Prom time invites fresh worries about teen drinking.
Even though many teens may drink plenty on a nothing-to-do Saturday, prom night offers greater temptations than other evenings, say parents, teachers and drug abuse professionals.
"This is the time of year when a young person is more vulnerable to drinking and driving. They are ready to be adults," says Michael Gimbel, director of the Baltimore County Office of Substance Abuse, and some kids think drinking is a sign of adulthood.
"Kids [who may not normally drink] are at parties . . . and everyone else is doing it, so they drink, too," says Scott Drucker, a senior at Pikesville Senior High School and president of his school's chapter of Students Against Drunk Driving (SADD).
Senior prom is, after all, still a big deal -- a rite of passage, a celebration of youth come of age.
This year prom season -- usually late March to June -- has fallen in the midst of rising national concern about teen-agers and alcohol. Surgeon General Antonio Novella recently issued a report linking teens' alcohol use with higher crime and dropout rates and increased sexual activity. Locally, the problem of teen drinking was brought home last August by the death of 15-year-old Brian Ball at a drinking party in Salisbury.
Growing, too, is acceptance of those who may not wish to drink -- for health or for safety reasons -- among all age groups. "The social acceptance [of teetotaling] in this country has changed tremendously," says Arlene Cundiff, who coordinates a safe-prom program for the Virginia Department of Education in Richmond.
In many adult circles, it is no longer thought anti-social to ask for a soft drink at a cocktail party or to take away car keys from someone who has had too much to drink, she adds.
And although a federal survey of junior and senior high school students, released last June, showed at least 8 million teen-agers used alcohol weekly, attitudes about teen-agers and drinking are changing, says Mr. Gimbel.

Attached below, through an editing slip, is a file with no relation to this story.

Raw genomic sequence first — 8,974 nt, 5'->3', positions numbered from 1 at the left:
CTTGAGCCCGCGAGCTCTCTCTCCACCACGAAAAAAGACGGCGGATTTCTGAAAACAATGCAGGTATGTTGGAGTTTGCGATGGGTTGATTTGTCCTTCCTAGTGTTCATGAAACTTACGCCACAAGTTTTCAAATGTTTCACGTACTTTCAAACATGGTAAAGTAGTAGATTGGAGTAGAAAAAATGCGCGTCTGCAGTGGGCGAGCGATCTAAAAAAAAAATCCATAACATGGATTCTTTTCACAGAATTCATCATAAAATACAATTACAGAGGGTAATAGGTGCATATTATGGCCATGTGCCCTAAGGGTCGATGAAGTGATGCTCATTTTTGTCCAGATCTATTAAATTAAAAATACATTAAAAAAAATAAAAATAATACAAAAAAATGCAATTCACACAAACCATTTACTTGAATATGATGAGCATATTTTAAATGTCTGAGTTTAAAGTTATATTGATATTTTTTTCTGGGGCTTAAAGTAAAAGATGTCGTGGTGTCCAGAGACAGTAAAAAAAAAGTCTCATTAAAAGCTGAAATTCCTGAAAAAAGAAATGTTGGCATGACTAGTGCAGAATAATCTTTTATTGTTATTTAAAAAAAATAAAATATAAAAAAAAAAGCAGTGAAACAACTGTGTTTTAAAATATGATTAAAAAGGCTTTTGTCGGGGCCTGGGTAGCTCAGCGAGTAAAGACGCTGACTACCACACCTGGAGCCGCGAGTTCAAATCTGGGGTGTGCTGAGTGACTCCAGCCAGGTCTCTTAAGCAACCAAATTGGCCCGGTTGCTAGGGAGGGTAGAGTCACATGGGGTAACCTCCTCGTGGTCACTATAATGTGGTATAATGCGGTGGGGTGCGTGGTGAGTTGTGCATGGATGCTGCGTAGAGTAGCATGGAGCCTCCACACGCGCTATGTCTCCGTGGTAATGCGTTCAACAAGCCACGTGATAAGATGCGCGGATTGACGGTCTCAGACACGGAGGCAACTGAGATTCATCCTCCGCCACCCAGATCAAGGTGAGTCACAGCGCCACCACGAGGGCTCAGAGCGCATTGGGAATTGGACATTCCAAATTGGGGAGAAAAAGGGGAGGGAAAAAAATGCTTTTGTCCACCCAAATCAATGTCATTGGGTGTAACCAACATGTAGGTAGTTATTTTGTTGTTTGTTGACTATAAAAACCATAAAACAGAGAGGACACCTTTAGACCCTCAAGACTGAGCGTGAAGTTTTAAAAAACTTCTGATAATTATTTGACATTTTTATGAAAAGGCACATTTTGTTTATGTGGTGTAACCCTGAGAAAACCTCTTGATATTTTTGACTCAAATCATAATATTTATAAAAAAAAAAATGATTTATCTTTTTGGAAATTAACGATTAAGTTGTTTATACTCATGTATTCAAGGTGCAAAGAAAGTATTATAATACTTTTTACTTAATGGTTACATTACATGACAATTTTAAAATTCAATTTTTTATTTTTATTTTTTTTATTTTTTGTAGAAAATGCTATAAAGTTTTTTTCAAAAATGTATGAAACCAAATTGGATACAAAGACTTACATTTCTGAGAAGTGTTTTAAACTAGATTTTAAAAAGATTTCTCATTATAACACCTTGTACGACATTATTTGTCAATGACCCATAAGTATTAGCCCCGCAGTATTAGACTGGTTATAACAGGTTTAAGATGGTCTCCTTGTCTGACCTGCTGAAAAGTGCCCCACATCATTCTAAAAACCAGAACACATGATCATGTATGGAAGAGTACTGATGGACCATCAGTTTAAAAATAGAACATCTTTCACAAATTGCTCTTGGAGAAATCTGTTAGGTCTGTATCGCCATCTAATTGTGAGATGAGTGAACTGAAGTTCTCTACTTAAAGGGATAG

No longer is it enough to urge kids not to drink and drive, he says, now the message is simply: "Don't drink."
To reduce prom-night carousing, many PTAs, in this area and across the country, are trying to entice students to attend alcohol-free post-prom parties by offering prizes donated by area businesses.
In Virginia, more than 300 such post-prom parties are being given this spring, and the program -- Operation Prom/Graduation: Celebrate Life -- has been translated into a 170-page manual of guidelines for others to emulate. More than 35,000 copies of that manual, now in its fourth edition, have been distributed to schools across the country, says Ms. Cundiff.
"It resolves the question of 'what are you going to do after the prom?' " she says. It proves to the teens that "you don't have to have alcohol, you don't have to have drugs to have a good time. It benefits every child in the community."
The success of the program is difficult to evaluate, says Ms. Cundiff. If calculated by the absence of alcohol-related accidents at prom and graduation time, "we've been very, very successful," she says.
Locally, many safe-prom programs are under way:
* The Baltimore County Office of Substance Abuse sponsors Project Prom Night, a 10-year-old effort to educate prom-goers and their parents and to promote safe activities and behavior.
The project urges schools, PTAs, the police and businesses to deliver the same safety message to teens, and to offer alternatives to drinking parties, says Mr. Gimbel.
* In Baltimore, Project Prom is under way in about 15 high schools, says April Lewis, a secondary drug education facilitator for Baltimore City Public Schools. The program is different at each school but tries to alert students to the dangers of drinking and drinking and driving.
* In Baltimore County, the Office of Substance Abuse operates a hot line for reporting parties before they happen -- parties where alcohol will be available to teen-agers. The Baltimore County police follow up these reports -- and the parties are usually called off.
* Many businesses that cater to prom-goers -- florists, hotels, restaurants, limousine services -- have joined the don't-drink bandwagon by discouraging such behavior on their premises and in their promotional materials.
* An increasing number of parents -- once battered by the "everybody's doing it" argument -- are beginning to speak out against drinking and are taking action.
Many have pledged to have "safe homes," that is, homes in which alcohol and other drugs are not permitted.
These parents are reacting to others who may think it safer to have their teen-agers drink at home rather than on the road, and far safer for them to experiment with alcohol than other drugs. Some parents permit their children to have parties with alcohol, and some reportedly even provide it. "There are always certain parents who feel it's OK," says student Scott Drucker. (State law includes a $500 fine for a first offense of providing alcohol to a minor.)